Musings on the Naming of the Higgs Boson

First of all, I am the world’s worst science historian, so don’t take this as a reputable history article.  Second, the field will sort out the historical credit, so I am not concerned with that.  Here is a picture of the young Peter Higgs, who worked on the Higgs Boson around 1964, but the picture is from 1954


What the press has not noted about the name Higgs Boson, is that it contains the name of two physicists.   The Higgs Boson is a spin 0 particle.  The fact is that spin 0, spin 1, spin 2, and other integer spin particles are named Bosons after the Indian physicist from Calcutta, named Satyendra Nath Bose, or often S. N. Bose.  He wrote his paper on the identical treatment of these particles, of which the spin 1 photon is the most important example, in 1924.  He sent it to Einstein to translate into German, who submitted it for him for publication.  Of course, Wikipedia has an excellent article on him.  He did not receive a Nobel Prize for his discovery.  Paul Dirac named such integer spin particles Bosons.  So the naming of the particle the Higgs Boson, also pays great honor to S. N. Bose.  Here is his picture, dated in 1925:


The musing is about what the Higgs field has been named when discovered on other planets, or might be called in the future.  Since it has the role of providing mass to the quarks, leptons, and other bosons except for the photon, I would think that the field might just be called the “mass field”, or “vacuum field”, or “aether”.  The new particle or excitation of the field, might be called “mass particle”.  It could also be called “the ultimate scalar”, where scalar means a spin 0 particle.  Only in a secular society could it be nick-named “The God Particle” as a supposed joke by Leon Lederman.  Yet, it is everywhere in space and time, and is always interacting with all particles, except not photons, and maybe not neutrinos.

Just as in the rest of language, the younger generation creates the new additions to the Physics language, with new concepts, or new interpretations of older concepts.  Historical names often get replaced.  The combined theory of electromagnetic and weak interactions that uses the Higgs field was created by Steven Weinberg and Abdus Salam.  It was initially called Weinberg-Salam theory.  Now it is more often called Electroweak Theory.  Murray Gell-Mann and George Zweig developed the theory of “colored” quarks bound by gluons into mesons and nucleons, and that is now called QCD, or Quantum Chromodynamics, a mouthful.  The quarks were not named for Gell-Mann, since he chose the name “quark” after its sound and its occurrence in a triad in Finnigan’s Wake, since there are three colors.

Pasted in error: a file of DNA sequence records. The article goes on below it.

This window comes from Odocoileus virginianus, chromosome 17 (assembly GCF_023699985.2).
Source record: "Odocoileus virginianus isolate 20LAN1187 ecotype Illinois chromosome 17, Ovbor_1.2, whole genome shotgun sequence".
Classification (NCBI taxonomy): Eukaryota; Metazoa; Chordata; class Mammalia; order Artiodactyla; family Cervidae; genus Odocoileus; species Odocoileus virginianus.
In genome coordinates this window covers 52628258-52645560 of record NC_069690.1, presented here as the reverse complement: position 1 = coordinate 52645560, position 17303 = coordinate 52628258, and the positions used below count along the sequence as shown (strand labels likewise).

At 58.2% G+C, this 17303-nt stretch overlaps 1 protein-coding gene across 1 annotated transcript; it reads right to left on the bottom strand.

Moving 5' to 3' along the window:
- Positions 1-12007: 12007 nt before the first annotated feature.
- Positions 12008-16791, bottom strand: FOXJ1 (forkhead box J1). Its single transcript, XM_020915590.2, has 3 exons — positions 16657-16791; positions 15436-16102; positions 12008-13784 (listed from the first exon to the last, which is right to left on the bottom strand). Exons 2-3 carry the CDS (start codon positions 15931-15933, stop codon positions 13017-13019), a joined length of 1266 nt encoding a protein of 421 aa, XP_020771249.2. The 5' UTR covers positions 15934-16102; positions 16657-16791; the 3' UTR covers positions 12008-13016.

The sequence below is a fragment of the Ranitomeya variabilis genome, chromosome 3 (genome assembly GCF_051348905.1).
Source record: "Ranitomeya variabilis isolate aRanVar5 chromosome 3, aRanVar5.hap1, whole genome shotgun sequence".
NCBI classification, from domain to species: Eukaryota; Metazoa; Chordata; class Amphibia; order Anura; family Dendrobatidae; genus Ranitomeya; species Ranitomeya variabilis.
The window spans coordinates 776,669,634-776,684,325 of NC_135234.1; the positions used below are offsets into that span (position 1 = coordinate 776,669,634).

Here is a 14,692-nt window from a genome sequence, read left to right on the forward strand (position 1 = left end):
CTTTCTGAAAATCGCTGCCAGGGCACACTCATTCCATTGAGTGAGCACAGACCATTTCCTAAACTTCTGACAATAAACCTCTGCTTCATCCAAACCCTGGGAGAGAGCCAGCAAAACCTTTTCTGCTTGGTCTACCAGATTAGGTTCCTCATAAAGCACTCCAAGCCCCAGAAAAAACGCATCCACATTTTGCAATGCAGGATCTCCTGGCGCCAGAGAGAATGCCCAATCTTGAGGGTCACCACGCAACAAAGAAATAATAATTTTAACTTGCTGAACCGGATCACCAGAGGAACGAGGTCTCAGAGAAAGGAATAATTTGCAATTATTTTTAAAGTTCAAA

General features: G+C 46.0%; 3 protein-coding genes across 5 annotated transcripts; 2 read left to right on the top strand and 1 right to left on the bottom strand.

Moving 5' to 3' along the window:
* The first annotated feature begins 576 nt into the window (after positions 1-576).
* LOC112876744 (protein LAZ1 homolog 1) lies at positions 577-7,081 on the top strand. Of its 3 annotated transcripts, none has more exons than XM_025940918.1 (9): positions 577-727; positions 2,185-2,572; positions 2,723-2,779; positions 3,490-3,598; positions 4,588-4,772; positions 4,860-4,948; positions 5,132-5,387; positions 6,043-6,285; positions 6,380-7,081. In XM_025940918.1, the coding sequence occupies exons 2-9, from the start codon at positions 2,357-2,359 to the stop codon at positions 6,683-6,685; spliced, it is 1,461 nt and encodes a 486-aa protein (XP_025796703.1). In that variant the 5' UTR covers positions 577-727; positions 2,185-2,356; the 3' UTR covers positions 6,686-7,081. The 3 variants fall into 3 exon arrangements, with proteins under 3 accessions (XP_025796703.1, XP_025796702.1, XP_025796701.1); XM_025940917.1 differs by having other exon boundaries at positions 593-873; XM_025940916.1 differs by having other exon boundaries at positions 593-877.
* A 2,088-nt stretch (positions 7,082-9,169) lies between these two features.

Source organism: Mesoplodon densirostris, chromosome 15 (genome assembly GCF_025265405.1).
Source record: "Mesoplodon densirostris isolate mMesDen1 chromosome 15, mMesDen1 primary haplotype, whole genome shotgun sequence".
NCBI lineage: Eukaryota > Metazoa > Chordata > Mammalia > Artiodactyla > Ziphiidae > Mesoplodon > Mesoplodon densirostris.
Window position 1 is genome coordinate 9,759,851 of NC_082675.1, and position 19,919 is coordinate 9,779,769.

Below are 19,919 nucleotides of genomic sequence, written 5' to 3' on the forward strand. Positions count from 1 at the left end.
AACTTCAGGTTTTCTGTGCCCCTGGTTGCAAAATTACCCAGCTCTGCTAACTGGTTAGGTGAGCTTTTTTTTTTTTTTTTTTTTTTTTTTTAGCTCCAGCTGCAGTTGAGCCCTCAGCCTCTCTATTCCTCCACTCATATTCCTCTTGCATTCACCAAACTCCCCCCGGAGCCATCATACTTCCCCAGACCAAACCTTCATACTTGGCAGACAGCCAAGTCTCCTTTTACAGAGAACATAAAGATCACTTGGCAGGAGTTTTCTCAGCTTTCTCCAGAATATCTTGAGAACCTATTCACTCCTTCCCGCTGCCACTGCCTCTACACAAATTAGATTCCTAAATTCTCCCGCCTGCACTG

The spin 1/2 particles like the electron, proton, and neutron that make up our everyday universe are called “fermions” after Enrico Fermi.  To my knowledge, the spin half nature of them really emerged in solutions to the relativistic, quantum mechanical equation derived by Paul A. M. Dirac.  The exclusive statistics is called Fermi-Dirac statistics.  This is better known to chemistry students as the Pauli Exclusion Principle after Wolfgang Pauli.

In 2010, the J. J. Sakurai Prize for Theoretical Physics, from the American Physical Society, was awarded to the six physicists who worked on the Higgs theory.  Besides Peter Higgs, who is not in this photo, there are from our left to right: T. W. B. Kibble, Gerald S. Guralnik, Carl R. Hagen, Francois Englert, , Robert Brout.  Kibble, Hagen and Guralnik worked together, and Englert and Brout worked together.

AIP-Sakurai-Higgs Papers authors


Of course credit for the discovery of the Higgs particle has to be given to the physicists who built the LHC (Large Hadron Collider) at CERN, to the 3,000 physicists at each of the ATLAS and CMS detectors, and to the many nations which funded this project.

About Dennis SILVERMAN

I am a retired Professor of Physics and Astronomy at U C Irvine. For a decade I have been active in learning about energy and the environment, and in lecturing and attending classes at the Osher Lifelong Learning Institute (OLLI) at UC Irvine.
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